In his poem 'To a Haggis', Burns turned this most humble of dishes into a world icon. It was the focal point of the first Burns Supper and continues to be the star attraction, whether in its large 'Chieftain' form for feeding a multitude, a more domesticated haggis for two at home or a sneaky microwaved slice before heading out to party.
While revellers may number in their hundreds, the same haggis-fuelled fun may be experienced at home with a close coterie of friends and relatives.
You may follow the traditional format or make up your own - it's entirely up to you...as long as Macsween haggis is involved, of course. The formal version of a Burns Supper is well worth experiencing, whether you are a haggis virgin or experienced lover of the iconic dish. If you are to organise or attend a formal Burns Supper, the following are the main attractions:
You can serve whatever you fancy with your haggis on Burns Night, but a traditional menu looks something like the following.
If this hasn't filled you up and you have room for more, there are loads of great Scottish cheeses to try.
Our Gluten Free Haggis is made using the same high quality ingredients and traditional family recipe as our Traditional Haggis, but we use gluten free oats to create an alternative that is full of flavour. Whilst you can enjoy a traditional serve of Haggis, Neeps and Tatties, why not try something different this Burns Night?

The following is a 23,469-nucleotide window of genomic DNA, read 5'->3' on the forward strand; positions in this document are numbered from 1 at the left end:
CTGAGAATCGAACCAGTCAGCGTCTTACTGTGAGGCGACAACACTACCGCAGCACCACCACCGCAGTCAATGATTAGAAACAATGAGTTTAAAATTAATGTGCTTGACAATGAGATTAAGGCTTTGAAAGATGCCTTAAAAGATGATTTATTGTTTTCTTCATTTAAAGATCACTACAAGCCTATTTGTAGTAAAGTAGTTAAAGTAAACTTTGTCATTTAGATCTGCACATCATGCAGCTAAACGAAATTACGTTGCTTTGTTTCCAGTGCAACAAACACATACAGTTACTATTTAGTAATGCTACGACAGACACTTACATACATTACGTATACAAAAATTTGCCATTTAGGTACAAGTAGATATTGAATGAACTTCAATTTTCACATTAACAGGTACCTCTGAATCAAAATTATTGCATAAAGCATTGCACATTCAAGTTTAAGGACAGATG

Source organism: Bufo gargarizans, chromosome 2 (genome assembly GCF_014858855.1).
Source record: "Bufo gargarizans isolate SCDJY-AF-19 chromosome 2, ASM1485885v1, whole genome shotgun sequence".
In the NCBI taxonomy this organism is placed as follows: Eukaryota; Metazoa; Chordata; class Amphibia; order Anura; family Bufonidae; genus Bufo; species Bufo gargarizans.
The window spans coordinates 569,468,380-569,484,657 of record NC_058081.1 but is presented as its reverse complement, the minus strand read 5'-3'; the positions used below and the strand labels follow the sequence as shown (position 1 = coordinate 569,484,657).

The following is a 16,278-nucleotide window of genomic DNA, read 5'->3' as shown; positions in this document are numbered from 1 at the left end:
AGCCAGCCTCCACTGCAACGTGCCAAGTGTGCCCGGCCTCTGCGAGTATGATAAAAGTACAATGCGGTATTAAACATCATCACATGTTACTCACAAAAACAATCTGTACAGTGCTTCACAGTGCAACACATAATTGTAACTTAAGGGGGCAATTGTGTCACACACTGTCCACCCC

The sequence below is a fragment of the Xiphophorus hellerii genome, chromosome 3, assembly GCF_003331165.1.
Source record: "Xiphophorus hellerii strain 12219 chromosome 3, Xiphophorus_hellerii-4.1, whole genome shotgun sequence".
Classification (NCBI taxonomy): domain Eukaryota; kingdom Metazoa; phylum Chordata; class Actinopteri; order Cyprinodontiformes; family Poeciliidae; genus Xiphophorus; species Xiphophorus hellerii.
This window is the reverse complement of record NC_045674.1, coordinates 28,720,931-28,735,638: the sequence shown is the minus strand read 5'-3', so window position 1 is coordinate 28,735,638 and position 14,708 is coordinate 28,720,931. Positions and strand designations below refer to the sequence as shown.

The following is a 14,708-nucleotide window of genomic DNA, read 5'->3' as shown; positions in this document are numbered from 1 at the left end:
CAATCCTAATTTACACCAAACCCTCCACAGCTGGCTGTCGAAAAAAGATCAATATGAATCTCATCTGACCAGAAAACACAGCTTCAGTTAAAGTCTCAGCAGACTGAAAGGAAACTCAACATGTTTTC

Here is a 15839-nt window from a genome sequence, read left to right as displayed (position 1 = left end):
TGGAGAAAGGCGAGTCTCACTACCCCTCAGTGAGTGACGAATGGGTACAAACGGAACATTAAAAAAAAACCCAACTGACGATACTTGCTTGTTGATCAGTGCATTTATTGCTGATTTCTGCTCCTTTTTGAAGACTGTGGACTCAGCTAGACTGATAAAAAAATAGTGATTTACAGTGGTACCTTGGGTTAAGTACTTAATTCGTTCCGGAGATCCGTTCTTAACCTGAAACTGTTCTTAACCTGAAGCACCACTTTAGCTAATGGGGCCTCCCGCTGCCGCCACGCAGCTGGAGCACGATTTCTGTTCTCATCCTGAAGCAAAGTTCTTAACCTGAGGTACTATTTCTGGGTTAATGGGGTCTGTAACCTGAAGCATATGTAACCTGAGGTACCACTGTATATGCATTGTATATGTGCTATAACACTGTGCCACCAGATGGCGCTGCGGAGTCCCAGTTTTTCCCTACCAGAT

Italian twist: Try mixing through gluten free pasta for a hearty haggis mac and cheese.
Middle Eastern twist: Create spicy haggis koftas for a quick and easy evening meal.
However, Burns Night doesn’t have to mean traditional Haggis, Neeps and Tatties. Haggis is an extremely versatile ingredient that can be used in a variety of dishes. Check out some of our favourites to put a twist on your Burns Night celebrations.
In a rush: Use our In A Hurry slices to create a plate of haggis nachos in under 5 minutes.
Feeding the family: Crumble our traditional haggis through lasagne to spice up this family favourite.
Meat free: Stuff our vegetarian haggis into yellow peppers for a delicious evening meal.
Whisky and haggis is often seen as the perfect match so it feels almost unpatriotic to suggest that maybe we should introduce haggis to some new friends!
Red wines are usually a good choice with many South African and Italian varieties having the right qualities to bring out the best in haggis. With beer, the dark styles match well – maybe Dark Island from Orkney or a Continental beer like Duvel. For a non-alcoholic option try crisp Bramley apple juice from specialist brands like James White.
Robert (or Rabbie) Burns is widely regarded as Scotland's national poet. He was born in Alloway, Ayrshire on 25th January 1759 and died in Dumfries on 21st July 1796. He is known worldwide for his poetry written in the Scots language, although he also wrote in English. His most notable works include 'Auld Lang Syne', 'Ae Fond Kiss', 'Tam O'Shanter', 'A Man's A Man for A' That' and, of course, 'To A Haggis'. He grew up in a poor farming family and, after a time spent in Edinburgh, returned to farm near Dumfries before taking up a post as a Gauger or 'exciseman', all the while writing and collecting folk songs. He died at the age of 37, probably due to a rheumatic heart condition.